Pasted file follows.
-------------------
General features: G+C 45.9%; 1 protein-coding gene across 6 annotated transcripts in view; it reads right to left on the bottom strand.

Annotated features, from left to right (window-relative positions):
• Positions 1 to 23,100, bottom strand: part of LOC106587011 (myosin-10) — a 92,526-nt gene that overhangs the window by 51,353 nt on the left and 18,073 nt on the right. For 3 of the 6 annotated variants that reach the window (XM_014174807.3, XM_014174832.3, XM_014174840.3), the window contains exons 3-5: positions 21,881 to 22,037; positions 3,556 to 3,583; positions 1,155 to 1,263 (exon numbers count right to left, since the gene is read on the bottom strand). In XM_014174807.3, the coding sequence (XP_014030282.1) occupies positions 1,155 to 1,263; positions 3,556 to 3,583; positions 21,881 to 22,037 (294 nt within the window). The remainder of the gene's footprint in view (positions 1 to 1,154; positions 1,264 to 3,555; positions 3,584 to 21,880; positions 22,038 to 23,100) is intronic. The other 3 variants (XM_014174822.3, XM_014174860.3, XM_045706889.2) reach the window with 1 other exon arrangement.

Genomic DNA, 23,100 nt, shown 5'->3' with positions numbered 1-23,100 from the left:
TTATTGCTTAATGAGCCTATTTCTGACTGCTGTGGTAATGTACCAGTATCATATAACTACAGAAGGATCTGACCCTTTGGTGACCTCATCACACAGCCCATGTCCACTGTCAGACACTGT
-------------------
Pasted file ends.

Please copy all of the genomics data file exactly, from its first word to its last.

General features: G+C 45.9%; 1 protein-coding gene across 6 annotated transcripts in view; it reads right to left on the bottom strand.

Annotated features, from left to right (window-relative positions):
• Positions 1 to 23,100, bottom strand: part of LOC106587011 (myosin-10) — a 92,526-nt gene that overhangs the window by 51,353 nt on the left and 18,073 nt on the right. For 3 of the 6 annotated variants that reach the window (XM_014174807.3, XM_014174832.3, XM_014174840.3), the window contains exons 3-5: positions 21,881 to 22,037; positions 3,556 to 3,583; positions 1,155 to 1,263 (exon numbers count right to left, since the gene is read on the bottom strand). In XM_014174807.3, the coding sequence (XP_014030282.1) occupies positions 1,155 to 1,263; positions 3,556 to 3,583; positions 21,881 to 22,037 (294 nt within the window). The remainder of the gene's footprint in view (positions 1 to 1,154; positions 1,264 to 3,555; positions 3,584 to 21,880; positions 22,038 to 23,100) is intronic. The other 3 variants (XM_014174822.3, XM_014174860.3, XM_045706889.2) reach the window with 1 other exon arrangement.

Genomic DNA, 23,100 nt, shown 5'->3' with positions numbered 1-23,100 from the left:
TTATTGCTTAATGAGCCTATTTCTGACTGCTGTGGTAATGTACCAGTATCATATAACTACAGAAGGATCTGACCCTTTGGTGACCTCATCACACAGCCCATGTCCACTGTCAGACACTGT